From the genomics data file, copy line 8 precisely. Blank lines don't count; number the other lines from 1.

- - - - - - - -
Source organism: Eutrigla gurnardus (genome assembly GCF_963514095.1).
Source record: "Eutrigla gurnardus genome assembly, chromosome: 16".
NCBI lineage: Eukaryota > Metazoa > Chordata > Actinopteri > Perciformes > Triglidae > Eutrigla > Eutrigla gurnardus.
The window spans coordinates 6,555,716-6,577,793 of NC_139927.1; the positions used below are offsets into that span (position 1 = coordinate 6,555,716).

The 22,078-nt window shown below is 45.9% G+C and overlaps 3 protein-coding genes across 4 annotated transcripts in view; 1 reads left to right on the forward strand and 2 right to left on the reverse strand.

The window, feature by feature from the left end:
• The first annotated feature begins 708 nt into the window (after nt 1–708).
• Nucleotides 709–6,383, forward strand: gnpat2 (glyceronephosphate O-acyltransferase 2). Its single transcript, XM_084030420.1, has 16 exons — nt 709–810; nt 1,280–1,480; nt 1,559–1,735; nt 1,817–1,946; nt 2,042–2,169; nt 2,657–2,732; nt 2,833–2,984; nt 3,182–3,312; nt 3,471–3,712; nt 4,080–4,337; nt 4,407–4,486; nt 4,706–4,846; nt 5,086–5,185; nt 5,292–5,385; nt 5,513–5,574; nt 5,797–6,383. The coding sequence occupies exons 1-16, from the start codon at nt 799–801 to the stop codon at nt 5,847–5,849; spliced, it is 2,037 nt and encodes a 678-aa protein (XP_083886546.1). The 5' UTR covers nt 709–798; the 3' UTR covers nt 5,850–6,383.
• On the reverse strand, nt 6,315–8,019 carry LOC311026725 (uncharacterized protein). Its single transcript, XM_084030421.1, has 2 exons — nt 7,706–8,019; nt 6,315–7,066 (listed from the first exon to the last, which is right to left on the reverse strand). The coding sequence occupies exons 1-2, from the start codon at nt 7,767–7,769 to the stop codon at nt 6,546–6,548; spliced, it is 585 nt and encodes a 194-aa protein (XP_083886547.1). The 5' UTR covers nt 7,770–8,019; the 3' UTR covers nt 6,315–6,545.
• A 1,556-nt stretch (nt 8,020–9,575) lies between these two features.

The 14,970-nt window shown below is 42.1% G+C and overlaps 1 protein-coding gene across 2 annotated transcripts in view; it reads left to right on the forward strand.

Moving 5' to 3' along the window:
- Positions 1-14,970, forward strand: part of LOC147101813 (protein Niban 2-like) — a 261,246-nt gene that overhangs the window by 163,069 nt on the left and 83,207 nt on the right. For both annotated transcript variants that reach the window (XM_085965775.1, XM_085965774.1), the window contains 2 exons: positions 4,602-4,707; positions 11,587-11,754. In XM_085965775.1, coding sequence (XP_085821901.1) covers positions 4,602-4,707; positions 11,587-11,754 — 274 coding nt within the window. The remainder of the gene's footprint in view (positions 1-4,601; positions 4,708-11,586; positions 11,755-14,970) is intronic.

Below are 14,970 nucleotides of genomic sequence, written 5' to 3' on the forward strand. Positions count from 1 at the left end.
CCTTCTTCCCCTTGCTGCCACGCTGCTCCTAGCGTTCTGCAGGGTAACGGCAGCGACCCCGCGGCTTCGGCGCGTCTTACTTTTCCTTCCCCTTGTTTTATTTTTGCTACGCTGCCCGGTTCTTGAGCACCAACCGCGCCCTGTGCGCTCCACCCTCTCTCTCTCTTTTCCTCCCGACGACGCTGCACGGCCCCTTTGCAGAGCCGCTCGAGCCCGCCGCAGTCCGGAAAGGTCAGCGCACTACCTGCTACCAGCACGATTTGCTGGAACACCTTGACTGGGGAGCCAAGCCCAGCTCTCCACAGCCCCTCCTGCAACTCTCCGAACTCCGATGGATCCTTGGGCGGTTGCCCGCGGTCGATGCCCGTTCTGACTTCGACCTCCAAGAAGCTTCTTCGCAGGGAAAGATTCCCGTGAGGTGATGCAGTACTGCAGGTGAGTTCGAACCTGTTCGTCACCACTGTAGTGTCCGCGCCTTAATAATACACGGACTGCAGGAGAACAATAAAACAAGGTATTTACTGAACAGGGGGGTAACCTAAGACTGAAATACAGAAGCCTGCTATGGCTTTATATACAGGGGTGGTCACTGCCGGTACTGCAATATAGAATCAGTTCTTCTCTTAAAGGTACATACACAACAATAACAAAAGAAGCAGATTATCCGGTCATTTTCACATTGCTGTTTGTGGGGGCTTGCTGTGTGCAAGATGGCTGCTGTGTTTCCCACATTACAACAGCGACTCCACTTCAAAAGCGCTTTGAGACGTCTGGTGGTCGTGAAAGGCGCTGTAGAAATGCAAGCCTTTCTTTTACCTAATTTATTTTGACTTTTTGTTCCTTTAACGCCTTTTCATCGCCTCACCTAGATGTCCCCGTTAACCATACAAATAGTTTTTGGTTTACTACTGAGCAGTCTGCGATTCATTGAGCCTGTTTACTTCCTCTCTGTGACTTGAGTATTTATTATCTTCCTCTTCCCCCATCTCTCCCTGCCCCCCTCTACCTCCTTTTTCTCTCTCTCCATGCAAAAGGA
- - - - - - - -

• Nucleotides 709–6,383, forward strand: gnpat2 (glyceronephosphate O-acyltransferase 2). Its single transcript, XM_084030420.1, has 16 exons — nt 709–810; nt 1,280–1,480; nt 1,559–1,735; nt 1,817–1,946; nt 2,042–2,169; nt 2,657–2,732; nt 2,833–2,984; nt 3,182–3,312; nt 3,471–3,712; nt 4,080–4,337; nt 4,407–4,486; nt 4,706–4,846; nt 5,086–5,185; nt 5,292–5,385; nt 5,513–5,574; nt 5,797–6,383. The coding sequence occupies exons 1-16, from the start codon at nt 799–801 to the stop codon at nt 5,847–5,849; spliced, it is 2,037 nt and encodes a 678-aa protein (XP_083886546.1). The 5' UTR covers nt 709–798; the 3' UTR covers nt 5,850–6,383.